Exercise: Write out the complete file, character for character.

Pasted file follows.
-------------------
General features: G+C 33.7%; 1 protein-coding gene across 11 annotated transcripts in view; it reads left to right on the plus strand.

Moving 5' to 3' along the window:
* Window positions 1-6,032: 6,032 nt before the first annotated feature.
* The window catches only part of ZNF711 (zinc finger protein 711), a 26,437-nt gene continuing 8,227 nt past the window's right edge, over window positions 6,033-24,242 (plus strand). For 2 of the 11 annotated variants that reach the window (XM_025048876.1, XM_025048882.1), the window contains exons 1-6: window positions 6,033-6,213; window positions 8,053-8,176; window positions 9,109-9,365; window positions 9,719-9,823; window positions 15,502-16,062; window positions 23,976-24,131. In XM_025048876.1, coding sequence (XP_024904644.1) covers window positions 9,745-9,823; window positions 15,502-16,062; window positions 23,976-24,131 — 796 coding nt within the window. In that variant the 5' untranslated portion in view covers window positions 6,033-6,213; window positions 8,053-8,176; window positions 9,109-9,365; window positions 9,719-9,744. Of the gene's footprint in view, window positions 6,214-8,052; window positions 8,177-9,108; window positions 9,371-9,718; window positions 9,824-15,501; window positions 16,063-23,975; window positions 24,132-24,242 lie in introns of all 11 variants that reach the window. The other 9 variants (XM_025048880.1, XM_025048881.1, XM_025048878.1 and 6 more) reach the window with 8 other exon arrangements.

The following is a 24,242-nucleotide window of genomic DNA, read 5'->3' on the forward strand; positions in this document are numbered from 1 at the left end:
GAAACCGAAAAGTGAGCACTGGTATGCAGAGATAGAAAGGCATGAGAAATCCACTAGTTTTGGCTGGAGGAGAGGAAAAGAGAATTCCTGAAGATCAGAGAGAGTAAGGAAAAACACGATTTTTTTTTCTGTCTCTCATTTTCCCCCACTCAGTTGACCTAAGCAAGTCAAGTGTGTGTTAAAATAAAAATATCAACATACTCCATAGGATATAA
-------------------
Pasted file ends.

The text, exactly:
General features: G+C 33.7%; 1 protein-coding gene across 11 annotated transcripts in view; it reads left to right on the plus strand.

Moving 5' to 3' along the window:
* Window positions 1-6,032: 6,032 nt before the first annotated feature.
* The window catches only part of ZNF711 (zinc finger protein 711), a 26,437-nt gene continuing 8,227 nt past the window's right edge, over window positions 6,033-24,242 (plus strand). For 2 of the 11 annotated variants that reach the window (XM_025048876.1, XM_025048882.1), the window contains exons 1-6: window positions 6,033-6,213; window positions 8,053-8,176; window positions 9,109-9,365; window positions 9,719-9,823; window positions 15,502-16,062; window positions 23,976-24,131. In XM_025048876.1, coding sequence (XP_024904644.1) covers window positions 9,745-9,823; window positions 15,502-16,062; window positions 23,976-24,131 — 796 coding nt within the window. In that variant the 5' untranslated portion in view covers window positions 6,033-6,213; window positions 8,053-8,176; window positions 9,109-9,365; window positions 9,719-9,744. Of the gene's footprint in view, window positions 6,214-8,052; window positions 8,177-9,108; window positions 9,371-9,718; window positions 9,824-15,501; window positions 16,063-23,975; window positions 24,132-24,242 lie in introns of all 11 variants that reach the window. The other 9 variants (XM_025048880.1, XM_025048881.1, XM_025048878.1 and 6 more) reach the window with 8 other exon arrangements.

The following is a 24,242-nucleotide window of genomic DNA, read 5'->3' on the forward strand; positions in this document are numbered from 1 at the left end:
GAAACCGAAAAGTGAGCACTGGTATGCAGAGATAGAAAGGCATGAGAAATCCACTAGTTTTGGCTGGAGGAGAGGAAAAGAGAATTCCTGAAGATCAGAGAGAGTAAGGAAAAACACGATTTTTTTTTCTGTCTCTCATTTTCCCCCACTCAGTTGACCTAAGCAAGTCAAGTGTGTGTTAAAATAAAAATATCAACATACTCCATAGGATATAA